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Feature: Flip It – The Deconstruction (Part 1)

By Wanda Kurchaba
Photos Submitted


If you were told that a house you were considering purchasing was a tear down, would you still buy it? I’m guessing not.

For most people doing cosmetic renovations like putting on a fresh coat of paint, installing some new flooring or adding new kitchen cabinets is likely very manageable. But, I think most of us have watched enough Holmes on Homes to know that the more serious the renovations – structural changes like adding or removing walls, re-drywalling or foundation work often leads to an even bigger project, which usually requires a bigger budget.

Geoff Gregoire, owner of Contractor’s Corner, doesn’t shy away from houses that some would consider tear downs. In fact, the company just recently purchased a house in Brandon that had been on the market for a quite some time and was actually advertised as a lot for sale.

It was one of those houses that was scaring away buyers, but it wasn’t because of the size, layout or location. It was the evidence of water damage that had folks lining up their next appointment to view other houses on the market.

“Everyone said it was a knock down and it was listed as a lot. As soon as I looked at it, I realized that it was close to the train tracks, so there’s no way you can knock this down because you’ll never be allowed to rebuild that close to the tracks. When I checked with Brandon Area and Planning they said you have to be a 100 meters from the tracks and this house is within that range, so you’d never be able to build new,” said Geoff.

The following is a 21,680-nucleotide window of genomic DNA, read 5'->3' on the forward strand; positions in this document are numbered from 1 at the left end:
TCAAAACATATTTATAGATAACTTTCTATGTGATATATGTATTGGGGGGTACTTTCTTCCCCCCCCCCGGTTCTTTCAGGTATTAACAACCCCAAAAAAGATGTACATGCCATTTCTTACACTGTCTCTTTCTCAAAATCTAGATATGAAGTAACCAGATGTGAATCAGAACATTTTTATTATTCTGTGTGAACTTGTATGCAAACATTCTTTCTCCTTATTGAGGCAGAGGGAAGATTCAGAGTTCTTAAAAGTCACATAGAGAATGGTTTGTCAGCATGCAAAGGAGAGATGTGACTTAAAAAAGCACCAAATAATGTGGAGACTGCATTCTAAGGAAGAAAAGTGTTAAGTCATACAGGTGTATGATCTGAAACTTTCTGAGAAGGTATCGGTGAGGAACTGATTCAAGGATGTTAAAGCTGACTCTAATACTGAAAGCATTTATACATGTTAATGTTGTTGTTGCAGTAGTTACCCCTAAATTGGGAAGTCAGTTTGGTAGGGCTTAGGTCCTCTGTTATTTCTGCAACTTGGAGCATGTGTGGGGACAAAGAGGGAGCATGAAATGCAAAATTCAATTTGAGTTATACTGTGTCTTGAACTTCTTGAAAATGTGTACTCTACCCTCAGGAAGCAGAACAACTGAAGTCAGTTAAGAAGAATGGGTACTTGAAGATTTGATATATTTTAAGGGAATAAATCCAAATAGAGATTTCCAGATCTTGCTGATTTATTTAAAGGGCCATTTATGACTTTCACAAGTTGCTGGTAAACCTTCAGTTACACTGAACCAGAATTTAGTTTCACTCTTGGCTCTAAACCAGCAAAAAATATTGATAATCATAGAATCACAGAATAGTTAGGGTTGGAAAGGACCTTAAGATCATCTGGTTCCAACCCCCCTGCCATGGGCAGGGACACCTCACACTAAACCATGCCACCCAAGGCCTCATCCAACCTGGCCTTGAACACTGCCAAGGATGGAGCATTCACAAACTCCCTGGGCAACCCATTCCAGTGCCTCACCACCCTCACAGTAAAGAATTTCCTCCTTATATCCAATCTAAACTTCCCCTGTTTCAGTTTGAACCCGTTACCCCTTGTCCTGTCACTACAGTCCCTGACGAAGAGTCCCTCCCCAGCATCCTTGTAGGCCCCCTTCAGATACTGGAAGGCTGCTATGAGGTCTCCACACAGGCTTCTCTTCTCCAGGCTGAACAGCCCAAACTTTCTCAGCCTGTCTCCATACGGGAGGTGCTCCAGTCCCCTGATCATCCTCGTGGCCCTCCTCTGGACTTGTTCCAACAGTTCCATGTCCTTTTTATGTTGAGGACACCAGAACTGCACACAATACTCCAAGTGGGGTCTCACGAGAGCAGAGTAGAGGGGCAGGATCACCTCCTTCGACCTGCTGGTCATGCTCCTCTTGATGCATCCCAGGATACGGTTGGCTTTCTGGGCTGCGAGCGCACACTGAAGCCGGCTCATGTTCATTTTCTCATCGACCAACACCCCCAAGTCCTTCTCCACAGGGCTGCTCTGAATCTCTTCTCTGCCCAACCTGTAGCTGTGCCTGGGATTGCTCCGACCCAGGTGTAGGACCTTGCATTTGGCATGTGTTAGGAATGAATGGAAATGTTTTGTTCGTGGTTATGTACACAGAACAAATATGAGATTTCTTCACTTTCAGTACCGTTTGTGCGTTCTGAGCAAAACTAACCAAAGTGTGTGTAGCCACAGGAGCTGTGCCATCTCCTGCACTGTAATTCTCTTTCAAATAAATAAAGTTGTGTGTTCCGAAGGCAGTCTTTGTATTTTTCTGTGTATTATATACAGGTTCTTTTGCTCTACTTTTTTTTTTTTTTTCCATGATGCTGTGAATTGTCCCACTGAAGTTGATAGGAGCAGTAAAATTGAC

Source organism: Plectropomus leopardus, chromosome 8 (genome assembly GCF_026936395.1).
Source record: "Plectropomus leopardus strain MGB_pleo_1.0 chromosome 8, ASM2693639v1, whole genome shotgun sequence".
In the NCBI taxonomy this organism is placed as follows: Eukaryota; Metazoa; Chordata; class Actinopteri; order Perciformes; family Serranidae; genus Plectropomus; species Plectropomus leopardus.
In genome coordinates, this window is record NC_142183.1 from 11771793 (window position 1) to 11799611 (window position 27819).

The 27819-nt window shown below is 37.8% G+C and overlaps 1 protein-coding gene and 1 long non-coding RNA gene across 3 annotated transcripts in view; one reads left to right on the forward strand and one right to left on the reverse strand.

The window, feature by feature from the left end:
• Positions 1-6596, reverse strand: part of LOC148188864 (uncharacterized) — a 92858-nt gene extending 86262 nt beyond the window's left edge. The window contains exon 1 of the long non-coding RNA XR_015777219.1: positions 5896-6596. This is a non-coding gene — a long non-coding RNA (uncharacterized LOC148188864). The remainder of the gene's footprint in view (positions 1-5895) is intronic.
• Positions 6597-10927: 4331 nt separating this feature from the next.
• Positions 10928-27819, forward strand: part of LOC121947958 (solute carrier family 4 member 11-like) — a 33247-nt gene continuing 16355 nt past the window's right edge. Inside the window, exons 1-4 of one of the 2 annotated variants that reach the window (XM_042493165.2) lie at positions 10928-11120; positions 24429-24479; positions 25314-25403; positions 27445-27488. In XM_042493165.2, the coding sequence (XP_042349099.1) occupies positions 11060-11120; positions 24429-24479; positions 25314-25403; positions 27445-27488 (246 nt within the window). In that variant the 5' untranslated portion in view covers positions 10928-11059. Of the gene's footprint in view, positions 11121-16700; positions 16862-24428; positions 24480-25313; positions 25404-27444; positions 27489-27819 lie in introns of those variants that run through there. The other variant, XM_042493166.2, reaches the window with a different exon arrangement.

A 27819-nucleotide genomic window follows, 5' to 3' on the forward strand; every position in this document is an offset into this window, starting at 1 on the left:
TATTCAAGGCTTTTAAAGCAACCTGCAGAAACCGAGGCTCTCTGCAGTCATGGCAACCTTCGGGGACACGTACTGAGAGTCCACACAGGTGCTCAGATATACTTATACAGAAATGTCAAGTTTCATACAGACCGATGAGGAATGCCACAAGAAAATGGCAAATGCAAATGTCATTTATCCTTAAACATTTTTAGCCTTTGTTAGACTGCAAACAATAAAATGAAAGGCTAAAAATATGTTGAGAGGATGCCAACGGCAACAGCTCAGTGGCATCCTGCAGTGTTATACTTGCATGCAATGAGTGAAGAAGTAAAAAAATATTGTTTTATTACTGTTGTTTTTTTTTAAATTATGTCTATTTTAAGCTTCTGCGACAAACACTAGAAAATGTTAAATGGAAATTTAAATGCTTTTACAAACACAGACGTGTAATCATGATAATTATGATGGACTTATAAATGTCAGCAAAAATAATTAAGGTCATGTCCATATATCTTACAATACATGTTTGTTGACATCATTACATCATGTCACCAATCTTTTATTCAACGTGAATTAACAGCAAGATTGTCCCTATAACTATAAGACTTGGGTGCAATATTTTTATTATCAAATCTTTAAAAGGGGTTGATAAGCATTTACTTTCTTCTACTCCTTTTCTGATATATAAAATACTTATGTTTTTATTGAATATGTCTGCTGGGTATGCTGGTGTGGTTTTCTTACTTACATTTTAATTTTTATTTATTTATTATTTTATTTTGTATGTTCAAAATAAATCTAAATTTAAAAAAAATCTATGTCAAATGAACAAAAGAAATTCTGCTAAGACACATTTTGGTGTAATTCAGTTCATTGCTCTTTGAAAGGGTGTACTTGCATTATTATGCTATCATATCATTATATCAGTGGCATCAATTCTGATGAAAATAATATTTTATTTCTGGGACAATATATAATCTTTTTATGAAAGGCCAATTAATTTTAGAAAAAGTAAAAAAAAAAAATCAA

The project house is at 834-9th Street. It’s a 970 square foot, open-concept bungalow with three bedrooms, two bathrooms and a full-sized basement. The first step in taking on the renovation was to determine where all the water damage was coming from, but after a quick inspection it was clear to see.

“Water was coming right down through the roof, but there was three feet of snow on it. So, we scraped off the snow and discovered that there was literally three huge holes in the roof. I’m surprised a rodent didn’t find its way into the house. So, to prevent any further damage, we re-sheeted the roof and put on new shingles,” said Geoff.

The house was vacant for some time, but it is unknown as to what the condition of the house was with its previous owners. Geoff said they aren’t sure how long water had been coming in, but it also doesn’t take long for the damage to occur.

With his partner, Dan Manser, and their three employees Geoff said Manitoba Restoration, their restoration business, works primarily on disaster relief.

“For the most part, Manitoba Restoration works with insurance adjusters to handle disaster relief. This includes mould remediation, asbestos removal, fire, smoke, water damage and sewer back-up cleaning. It’s not fun work and it usually takes a long time to complete. There are a lot of safety standards to follow, especially with asbestos removal, but the end results are always worth it. It’s hard, labour intensive work, we basically tackle all the dirty jobs that no one else wants to take on,” laughs Geoff.

Their employees are trained and certified and stay up-todate on safe and proper procedures. They also have all the right equipment to get the jobs done quickly and efficiently.